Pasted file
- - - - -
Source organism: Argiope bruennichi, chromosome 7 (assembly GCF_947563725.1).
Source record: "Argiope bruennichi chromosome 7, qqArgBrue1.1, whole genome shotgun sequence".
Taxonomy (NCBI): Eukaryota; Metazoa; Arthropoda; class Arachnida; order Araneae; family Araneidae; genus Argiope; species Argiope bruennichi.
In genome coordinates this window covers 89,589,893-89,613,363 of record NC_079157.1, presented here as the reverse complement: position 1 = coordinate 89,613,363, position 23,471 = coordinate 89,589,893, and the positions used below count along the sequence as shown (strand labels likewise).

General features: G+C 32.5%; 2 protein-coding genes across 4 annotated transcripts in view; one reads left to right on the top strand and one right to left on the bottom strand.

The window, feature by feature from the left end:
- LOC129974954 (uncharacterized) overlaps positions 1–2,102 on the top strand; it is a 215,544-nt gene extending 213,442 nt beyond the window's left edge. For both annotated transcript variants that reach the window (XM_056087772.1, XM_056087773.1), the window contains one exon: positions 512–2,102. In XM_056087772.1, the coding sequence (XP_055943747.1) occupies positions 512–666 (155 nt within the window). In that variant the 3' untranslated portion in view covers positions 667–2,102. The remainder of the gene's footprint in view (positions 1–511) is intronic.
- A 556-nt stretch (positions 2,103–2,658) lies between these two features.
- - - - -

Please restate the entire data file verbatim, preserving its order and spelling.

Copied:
Source organism: Argiope bruennichi, chromosome 7 (assembly GCF_947563725.1).
Source record: "Argiope bruennichi chromosome 7, qqArgBrue1.1, whole genome shotgun sequence".
Taxonomy (NCBI): Eukaryota; Metazoa; Arthropoda; class Arachnida; order Araneae; family Araneidae; genus Argiope; species Argiope bruennichi.
In genome coordinates this window covers 89,589,893-89,613,363 of record NC_079157.1, presented here as the reverse complement: position 1 = coordinate 89,613,363, position 23,471 = coordinate 89,589,893, and the positions used below count along the sequence as shown (strand labels likewise).

General features: G+C 32.5%; 2 protein-coding genes across 4 annotated transcripts in view; one reads left to right on the top strand and one right to left on the bottom strand.

The window, feature by feature from the left end:
- LOC129974954 (uncharacterized) overlaps positions 1–2,102 on the top strand; it is a 215,544-nt gene extending 213,442 nt beyond the window's left edge. For both annotated transcript variants that reach the window (XM_056087772.1, XM_056087773.1), the window contains one exon: positions 512–2,102. In XM_056087772.1, the coding sequence (XP_055943747.1) occupies positions 512–666 (155 nt within the window). In that variant the 3' untranslated portion in view covers positions 667–2,102. The remainder of the gene's footprint in view (positions 1–511) is intronic.
- A 556-nt stretch (positions 2,103–2,658) lies between these two features.